CAREER Info -- What can you do with a major in psychology?
The B.A. in psychology does not qualify you to work as a "Psychologist." You need to go on to graduate school and obtain at least a Masters Degree (2-3 years typically) to qualify for such work. However, you should be aware that your undergraduate major in psychology has real value to an employer.
Most organizations today do not want to hire only business majors. They need a mix of employees who have a variety of educational backgrounds. This is particularly true given the rapid pace of change in the world of work. An employer, after examining your resume, will know that you have particular interest and insight into the human resources within an organization. You are more sensitive than most employees to problems of communication, motivation, and leadership style. This concern with "people" issues coupled with your broad educational foundation (thanks to your G.E. courses) makes you a particularly desirable new hire. Any employer can train you in the details of the firm's business. However, effective training in human relations skills is not so easily done. You should develop confidence in your value as a new employee, and show this confidence when you interview for a job.
Combine Psychology with another major or a minor?
The undergraduate major in psychology is particularly valuable when you combine it with another major or a minor in a complementary field. One obvious choice is to combine psychology and business administration. Almost everyone will develop a career working for an organization. The business major (or minor) will acquaint you with management concerns, budgets, finance, marketing, production, contracts, and social responsibility. Such preparation will provide you with a basic understanding of how organizations operate. This combined with a sensitivity to the human side of the enterprise (represented by the psychology major) should make you look more desirable that other job applicants.
A persuasive argument could be made for almost any major/minor combined with the psychology major. This includes English literature (skill in communication and human concerns), anthropology and geography (knowledge of other cultures is of value to multinational organizations), political science (dealing with government agencies), and so on. If you are a Freshman or Sophomore, now is the time to consider a double major. If you are a Junior switching to the psychology major, see if you can qualify for a minor in the major that you are leaving.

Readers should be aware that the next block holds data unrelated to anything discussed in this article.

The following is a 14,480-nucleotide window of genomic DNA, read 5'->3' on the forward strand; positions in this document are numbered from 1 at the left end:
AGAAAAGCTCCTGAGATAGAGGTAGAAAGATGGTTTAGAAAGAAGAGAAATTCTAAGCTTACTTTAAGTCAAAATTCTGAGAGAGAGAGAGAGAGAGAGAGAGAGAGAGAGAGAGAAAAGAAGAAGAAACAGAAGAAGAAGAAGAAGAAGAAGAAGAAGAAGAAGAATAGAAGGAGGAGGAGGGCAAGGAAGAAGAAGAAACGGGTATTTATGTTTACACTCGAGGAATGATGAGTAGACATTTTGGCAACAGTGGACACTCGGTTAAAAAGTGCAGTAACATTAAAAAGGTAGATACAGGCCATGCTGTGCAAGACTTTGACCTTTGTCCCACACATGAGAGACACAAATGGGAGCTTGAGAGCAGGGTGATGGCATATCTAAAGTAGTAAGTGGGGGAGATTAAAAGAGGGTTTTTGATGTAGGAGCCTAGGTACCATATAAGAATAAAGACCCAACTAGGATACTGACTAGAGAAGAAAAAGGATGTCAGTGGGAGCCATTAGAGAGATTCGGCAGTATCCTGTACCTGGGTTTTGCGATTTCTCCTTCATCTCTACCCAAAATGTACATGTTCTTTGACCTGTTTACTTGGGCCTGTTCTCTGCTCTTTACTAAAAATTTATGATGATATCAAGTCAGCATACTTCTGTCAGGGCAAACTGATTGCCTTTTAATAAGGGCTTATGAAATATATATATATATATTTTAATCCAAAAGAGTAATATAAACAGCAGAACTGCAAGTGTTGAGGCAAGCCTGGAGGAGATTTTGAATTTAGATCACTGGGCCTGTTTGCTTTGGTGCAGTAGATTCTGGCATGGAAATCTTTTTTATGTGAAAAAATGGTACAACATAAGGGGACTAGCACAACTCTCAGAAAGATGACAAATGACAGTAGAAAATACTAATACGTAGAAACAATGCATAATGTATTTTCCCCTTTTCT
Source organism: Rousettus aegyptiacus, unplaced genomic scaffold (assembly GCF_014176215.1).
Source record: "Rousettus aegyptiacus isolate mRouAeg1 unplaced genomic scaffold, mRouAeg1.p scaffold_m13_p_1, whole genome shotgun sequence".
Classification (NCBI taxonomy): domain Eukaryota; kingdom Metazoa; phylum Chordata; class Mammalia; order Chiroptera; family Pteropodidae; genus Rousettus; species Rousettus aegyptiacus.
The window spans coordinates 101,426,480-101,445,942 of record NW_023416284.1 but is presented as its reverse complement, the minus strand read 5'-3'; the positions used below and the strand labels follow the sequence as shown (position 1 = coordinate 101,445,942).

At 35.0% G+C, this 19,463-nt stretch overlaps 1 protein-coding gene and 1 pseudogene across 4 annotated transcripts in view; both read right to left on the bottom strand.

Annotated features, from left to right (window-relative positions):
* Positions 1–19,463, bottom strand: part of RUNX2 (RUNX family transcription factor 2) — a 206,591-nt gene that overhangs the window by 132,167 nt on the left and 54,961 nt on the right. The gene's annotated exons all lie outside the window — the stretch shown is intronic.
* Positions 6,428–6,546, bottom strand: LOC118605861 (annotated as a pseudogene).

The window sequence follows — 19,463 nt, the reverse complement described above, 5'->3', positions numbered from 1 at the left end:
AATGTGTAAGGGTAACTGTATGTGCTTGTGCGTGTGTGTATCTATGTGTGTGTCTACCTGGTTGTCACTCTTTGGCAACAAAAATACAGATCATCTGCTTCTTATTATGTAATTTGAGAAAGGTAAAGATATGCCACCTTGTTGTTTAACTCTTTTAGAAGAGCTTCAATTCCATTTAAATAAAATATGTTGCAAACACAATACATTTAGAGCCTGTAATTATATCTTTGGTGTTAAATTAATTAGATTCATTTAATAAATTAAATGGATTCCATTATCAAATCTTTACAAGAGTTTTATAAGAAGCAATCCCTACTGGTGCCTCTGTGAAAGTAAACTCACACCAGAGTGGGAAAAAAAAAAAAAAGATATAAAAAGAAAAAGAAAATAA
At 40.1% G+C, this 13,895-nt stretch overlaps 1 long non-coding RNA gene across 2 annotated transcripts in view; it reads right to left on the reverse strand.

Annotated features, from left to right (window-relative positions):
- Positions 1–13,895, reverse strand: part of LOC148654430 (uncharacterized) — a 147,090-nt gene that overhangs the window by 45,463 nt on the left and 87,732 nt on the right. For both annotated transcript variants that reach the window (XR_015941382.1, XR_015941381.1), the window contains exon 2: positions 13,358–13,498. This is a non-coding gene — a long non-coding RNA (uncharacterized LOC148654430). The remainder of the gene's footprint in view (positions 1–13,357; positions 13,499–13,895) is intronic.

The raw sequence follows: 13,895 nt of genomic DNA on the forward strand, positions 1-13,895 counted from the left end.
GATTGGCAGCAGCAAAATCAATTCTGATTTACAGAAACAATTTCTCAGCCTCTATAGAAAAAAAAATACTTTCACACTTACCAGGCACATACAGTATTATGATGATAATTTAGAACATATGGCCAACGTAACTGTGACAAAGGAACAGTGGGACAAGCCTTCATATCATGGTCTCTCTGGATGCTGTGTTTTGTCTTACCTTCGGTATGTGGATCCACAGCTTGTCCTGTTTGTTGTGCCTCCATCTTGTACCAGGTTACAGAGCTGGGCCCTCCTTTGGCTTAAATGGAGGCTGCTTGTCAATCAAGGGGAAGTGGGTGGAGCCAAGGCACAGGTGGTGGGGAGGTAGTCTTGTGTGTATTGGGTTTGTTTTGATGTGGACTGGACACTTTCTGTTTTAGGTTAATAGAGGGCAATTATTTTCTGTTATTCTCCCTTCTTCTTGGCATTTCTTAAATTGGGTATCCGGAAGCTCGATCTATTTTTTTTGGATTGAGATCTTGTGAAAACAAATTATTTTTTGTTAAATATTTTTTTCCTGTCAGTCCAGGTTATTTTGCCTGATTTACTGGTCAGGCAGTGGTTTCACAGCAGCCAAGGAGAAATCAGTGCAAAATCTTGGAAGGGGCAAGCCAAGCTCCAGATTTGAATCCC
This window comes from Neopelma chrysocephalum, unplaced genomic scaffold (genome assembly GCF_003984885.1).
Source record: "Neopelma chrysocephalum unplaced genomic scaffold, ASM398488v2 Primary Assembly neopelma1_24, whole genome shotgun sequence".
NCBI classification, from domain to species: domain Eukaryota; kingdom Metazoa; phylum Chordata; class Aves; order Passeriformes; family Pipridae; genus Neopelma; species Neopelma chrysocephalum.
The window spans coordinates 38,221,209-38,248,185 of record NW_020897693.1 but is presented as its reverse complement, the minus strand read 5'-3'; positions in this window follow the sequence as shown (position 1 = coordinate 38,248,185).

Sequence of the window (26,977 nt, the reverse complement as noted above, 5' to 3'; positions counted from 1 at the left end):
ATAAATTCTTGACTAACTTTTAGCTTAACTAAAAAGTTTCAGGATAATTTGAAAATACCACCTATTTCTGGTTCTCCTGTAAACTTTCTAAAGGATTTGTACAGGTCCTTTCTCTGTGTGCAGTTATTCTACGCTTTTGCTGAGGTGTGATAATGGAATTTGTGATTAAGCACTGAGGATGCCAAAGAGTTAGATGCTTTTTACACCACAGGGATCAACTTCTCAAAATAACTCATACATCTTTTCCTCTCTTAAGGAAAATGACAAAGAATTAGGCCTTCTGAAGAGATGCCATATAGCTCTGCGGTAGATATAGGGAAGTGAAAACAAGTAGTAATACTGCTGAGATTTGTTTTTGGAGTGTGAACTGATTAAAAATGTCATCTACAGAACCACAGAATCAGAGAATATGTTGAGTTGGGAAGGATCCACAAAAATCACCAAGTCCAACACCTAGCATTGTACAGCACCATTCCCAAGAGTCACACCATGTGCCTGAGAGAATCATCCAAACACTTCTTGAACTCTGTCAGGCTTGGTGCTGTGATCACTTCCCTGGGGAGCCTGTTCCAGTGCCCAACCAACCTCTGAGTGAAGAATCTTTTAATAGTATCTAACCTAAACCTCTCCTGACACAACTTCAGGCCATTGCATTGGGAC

Continuing on to a graduate degree…
If you want to work as a psychologist in some capacity, than you should plan on applying to a graduate school. Many universities offer graduate degrees in clinical psychology, counseling, educational psychology, and industrial psychology. A smaller number provide degrees in such specialties as sports psychology and forensic psychology. You will find information on graduate study and career options at a number of the general sites on my home page. I also recommend the grad school information provided by Jessica Percodani and by Stephen Black.
You will encounter plenty of tips as you review advice on getting into graduate school. Here is a sample:
Seek out opportunities for research experience. Talk to the professors about ways you might help with their research.
Get involved in extracurricular activities that are related to psychology. Drop by the Y.E.S. House (Youth Educational Services) to see how you might participate in a Big Brother/Sister, Adopt a Grandparent, or related activity.
Get to know your professors and do well in their classes. You will need 2 or 3 of them to write letters of recommendation for you dealing with your chances of success in graduate study.
Purchase one of the books on preparation of the Graduate Record Examination (GRE Test). Also, pick up a copy of a book on the Advanced Test in Psychology. I suggest using the summer before your Senior year to prepare for these tests (which you will take the next fall).
When you select your classes each semester, keep in mind that a strong foundation in methodology (statistics, measurement, research methods) will give you an advantage during graduate study.
For information on specific graduate programs, start with the APA book, Graduate Study in Psychology. The subject index at the back lists programs by specialty. Copies of this book are in the Psychology Dept office, the HSU Library, and the Career Development Center.
What is industrial/organizational psychology?
One of the oldest specialties in psychology is the application of psychology to the workplace. Topics in general psychology (e.g., measurement, learning, group dynamics) and readily be applied to such workplace concerns as selection, training, and self-managing teams. If you like psychology but do not feel drawn to the clinical/counseling area, take a look at I/O psychology. Some information is provided in my description of the I/O courses at Humboldt. The courses in consumer behavior (Psyc 309) and organizational skills (Psyc 309) are offered almost every semester. The survey of I/O psychology (Psyc 404) and human factors (Psyc 405) are offered on an occasional basis.
I also encourage you to take a look at TIP, which is the official newsletter of the Society for Industrial and Organizational Psychology, the Society for Consumer Psychology and the Human Factors Society.
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